Obtaining this knowledge is vital to refining your product/market fit and cannot be done through surveys or data analysis.
Things to watch out for when taking to users
There are two kinds of feedback. The first one is compliments and cheerful comments. The second one is something you can take action on. Hearing the first kind might feel good, but they don't help your business. When you hear the second kind, you can understand what the customer needs to get their job done.
We need to extract the direction of our business and product from customer conversations . That direction is fundamentally found in customer behavior patterns and the problems and solutions they understand and define in their own unique words.
When you talk to customers, you must listen carefully and make sure that you ask more than you talk. This is a common sales/user conversation mistake; to justify the meeting, you try to prove your value by describing it. But if the customer has already agreed to take a meeting — they already think the meeting has some value. It's your job to discover what led them to take this meeting.
So instead of talking, ask what their work lives are like, what they've tried to solve, the problems you're trying to solve, how much they're willing to pay for a solution, etc.
Talking to customers at different stages
Founders need to prioritize talking to customers, regardless of the stage they're in. But I suppose there are slightly different things you can get out of them at each stage.
In the ideation stage, your goal should be to learn about your business through the words and actions of your potential customers, more than selling.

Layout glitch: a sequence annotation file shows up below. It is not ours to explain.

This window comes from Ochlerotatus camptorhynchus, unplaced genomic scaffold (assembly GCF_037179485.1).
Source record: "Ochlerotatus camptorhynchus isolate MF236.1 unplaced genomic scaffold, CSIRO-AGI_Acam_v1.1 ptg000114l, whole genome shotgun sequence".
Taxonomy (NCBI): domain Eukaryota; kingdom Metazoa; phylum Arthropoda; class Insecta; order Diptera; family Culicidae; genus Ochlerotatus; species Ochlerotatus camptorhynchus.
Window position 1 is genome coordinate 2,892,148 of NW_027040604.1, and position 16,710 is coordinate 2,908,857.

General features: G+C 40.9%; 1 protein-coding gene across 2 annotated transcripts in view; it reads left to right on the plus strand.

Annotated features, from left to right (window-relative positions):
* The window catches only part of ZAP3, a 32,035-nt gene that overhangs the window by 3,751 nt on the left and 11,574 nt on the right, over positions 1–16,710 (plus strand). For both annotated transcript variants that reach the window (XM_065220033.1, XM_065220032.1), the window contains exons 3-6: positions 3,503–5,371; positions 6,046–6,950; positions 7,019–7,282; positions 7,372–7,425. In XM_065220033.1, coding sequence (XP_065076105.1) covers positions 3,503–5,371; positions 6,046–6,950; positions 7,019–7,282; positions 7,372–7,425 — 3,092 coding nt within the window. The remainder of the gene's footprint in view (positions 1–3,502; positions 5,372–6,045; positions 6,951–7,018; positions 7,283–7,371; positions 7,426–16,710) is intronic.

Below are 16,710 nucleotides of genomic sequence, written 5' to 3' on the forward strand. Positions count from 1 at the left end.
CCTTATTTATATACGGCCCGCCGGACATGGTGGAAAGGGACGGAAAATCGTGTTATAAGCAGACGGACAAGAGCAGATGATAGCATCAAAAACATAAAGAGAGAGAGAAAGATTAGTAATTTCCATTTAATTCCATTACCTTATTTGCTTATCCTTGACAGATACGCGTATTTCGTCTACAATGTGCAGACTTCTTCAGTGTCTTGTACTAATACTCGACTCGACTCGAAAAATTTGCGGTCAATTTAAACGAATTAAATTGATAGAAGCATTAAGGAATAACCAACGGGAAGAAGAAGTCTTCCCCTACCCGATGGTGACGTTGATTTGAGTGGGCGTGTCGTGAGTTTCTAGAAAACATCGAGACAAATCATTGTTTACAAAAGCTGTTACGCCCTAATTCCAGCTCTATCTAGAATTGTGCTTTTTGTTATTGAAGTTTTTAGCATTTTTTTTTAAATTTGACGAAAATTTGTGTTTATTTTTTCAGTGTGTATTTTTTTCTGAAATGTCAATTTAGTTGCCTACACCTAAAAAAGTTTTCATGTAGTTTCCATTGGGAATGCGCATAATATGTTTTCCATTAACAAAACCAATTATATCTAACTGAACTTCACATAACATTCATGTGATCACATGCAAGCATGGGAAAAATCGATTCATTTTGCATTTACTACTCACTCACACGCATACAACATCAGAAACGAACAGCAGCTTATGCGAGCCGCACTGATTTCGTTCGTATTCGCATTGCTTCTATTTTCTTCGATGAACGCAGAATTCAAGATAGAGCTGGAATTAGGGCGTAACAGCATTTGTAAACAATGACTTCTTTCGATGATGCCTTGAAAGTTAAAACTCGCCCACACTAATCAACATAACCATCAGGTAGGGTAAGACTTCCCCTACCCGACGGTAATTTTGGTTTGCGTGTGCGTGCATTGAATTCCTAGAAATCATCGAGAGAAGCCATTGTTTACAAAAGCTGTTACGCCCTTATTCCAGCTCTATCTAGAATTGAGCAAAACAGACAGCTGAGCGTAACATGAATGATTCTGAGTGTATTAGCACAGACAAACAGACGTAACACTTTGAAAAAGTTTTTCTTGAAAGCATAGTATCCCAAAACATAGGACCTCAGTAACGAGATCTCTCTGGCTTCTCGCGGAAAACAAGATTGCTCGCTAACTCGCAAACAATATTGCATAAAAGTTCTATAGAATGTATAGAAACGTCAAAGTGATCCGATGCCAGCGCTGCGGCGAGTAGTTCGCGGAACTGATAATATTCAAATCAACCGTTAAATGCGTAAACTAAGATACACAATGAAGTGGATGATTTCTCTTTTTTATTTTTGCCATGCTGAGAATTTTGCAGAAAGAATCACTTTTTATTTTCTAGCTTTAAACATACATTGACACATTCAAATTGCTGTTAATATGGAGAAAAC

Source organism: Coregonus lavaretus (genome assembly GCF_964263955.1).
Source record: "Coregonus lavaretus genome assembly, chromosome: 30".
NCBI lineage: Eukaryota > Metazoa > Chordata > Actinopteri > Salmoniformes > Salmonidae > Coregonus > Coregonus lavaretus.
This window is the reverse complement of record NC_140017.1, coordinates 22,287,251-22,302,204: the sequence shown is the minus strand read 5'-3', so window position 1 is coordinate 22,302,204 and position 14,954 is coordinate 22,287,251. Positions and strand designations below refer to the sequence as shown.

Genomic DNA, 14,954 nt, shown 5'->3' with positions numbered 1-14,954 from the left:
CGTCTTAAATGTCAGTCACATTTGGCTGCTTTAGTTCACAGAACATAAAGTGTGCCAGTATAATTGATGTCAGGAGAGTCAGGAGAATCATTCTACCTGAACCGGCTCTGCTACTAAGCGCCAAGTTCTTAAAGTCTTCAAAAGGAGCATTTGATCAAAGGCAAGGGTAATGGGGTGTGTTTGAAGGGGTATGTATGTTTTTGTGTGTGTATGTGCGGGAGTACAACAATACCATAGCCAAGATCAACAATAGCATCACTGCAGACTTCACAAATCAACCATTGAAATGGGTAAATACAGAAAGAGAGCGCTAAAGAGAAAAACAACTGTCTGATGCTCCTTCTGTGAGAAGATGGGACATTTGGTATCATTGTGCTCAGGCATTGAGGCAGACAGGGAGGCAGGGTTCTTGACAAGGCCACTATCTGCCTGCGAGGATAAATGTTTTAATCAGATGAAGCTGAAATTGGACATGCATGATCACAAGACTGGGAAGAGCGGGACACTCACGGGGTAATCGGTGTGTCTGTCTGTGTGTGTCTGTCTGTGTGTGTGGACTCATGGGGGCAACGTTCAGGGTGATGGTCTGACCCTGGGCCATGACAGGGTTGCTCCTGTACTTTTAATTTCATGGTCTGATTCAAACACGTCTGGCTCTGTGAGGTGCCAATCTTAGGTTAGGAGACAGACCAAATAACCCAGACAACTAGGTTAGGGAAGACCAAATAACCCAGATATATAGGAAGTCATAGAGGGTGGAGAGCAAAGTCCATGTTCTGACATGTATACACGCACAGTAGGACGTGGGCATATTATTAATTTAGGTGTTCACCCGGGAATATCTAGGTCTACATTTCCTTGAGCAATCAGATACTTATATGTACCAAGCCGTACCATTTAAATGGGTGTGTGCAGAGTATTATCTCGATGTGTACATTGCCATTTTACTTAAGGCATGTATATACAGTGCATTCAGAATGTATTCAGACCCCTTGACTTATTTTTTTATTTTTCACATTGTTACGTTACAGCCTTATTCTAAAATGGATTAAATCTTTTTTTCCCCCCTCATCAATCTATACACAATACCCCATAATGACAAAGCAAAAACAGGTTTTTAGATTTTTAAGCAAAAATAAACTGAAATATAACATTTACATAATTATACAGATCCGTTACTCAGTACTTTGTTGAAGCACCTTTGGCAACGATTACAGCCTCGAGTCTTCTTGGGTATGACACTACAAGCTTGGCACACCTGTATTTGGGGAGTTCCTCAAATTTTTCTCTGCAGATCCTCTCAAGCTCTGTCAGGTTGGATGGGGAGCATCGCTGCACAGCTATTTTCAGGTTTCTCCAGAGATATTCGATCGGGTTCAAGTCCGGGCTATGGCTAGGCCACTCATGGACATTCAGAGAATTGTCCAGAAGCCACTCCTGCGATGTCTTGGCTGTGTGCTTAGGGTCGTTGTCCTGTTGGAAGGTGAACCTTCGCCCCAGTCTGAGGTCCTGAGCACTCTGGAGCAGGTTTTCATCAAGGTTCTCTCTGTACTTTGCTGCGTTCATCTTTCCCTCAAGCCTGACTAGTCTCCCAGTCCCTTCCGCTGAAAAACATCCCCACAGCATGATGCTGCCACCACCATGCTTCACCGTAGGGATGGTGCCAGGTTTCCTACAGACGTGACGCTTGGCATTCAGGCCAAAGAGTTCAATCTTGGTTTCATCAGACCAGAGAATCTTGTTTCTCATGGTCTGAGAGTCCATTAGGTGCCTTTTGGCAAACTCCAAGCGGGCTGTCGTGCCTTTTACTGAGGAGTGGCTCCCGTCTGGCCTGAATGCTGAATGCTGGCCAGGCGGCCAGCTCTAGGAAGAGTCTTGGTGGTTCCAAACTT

Questions you can ask:
What's the hardest part about doing [x]?
- This question discovers the real problems your customers have.
When was the last time you faced this problem?
- This question helps you understand the problem through real-life examples that your customer faced.
Why did you find it challenging?
- Customers buy the why, not what or how. This question helps us find the right frame for our product/offering from the customer's perspective.
What solutions have you tried so far?
- This question helps you identify potential competitor, both competing products and patched-together workarounds.
What don't you like about your current solution?
- This question uncovers any features you might want to build as a way to differentiate.
What is the cost of the [x] problem?
- This question will give you a grip on the depth/size of the problem.
How often does this problem occur?
- Repeat occurrence is a good sign. If the problem occurs repeatedly, that means this is a problem worth solving.
How much budget is available (or do you think will be available) to solve this problem?
- This question aims to discover if there is serious interest or willingness to solve the problem from the customer. Even if the customer is willing to solve the problem, if they don't have the budget, it's unlikely to translate into sales (yet). Remember that the most stark difference between B2B and B2C is sales.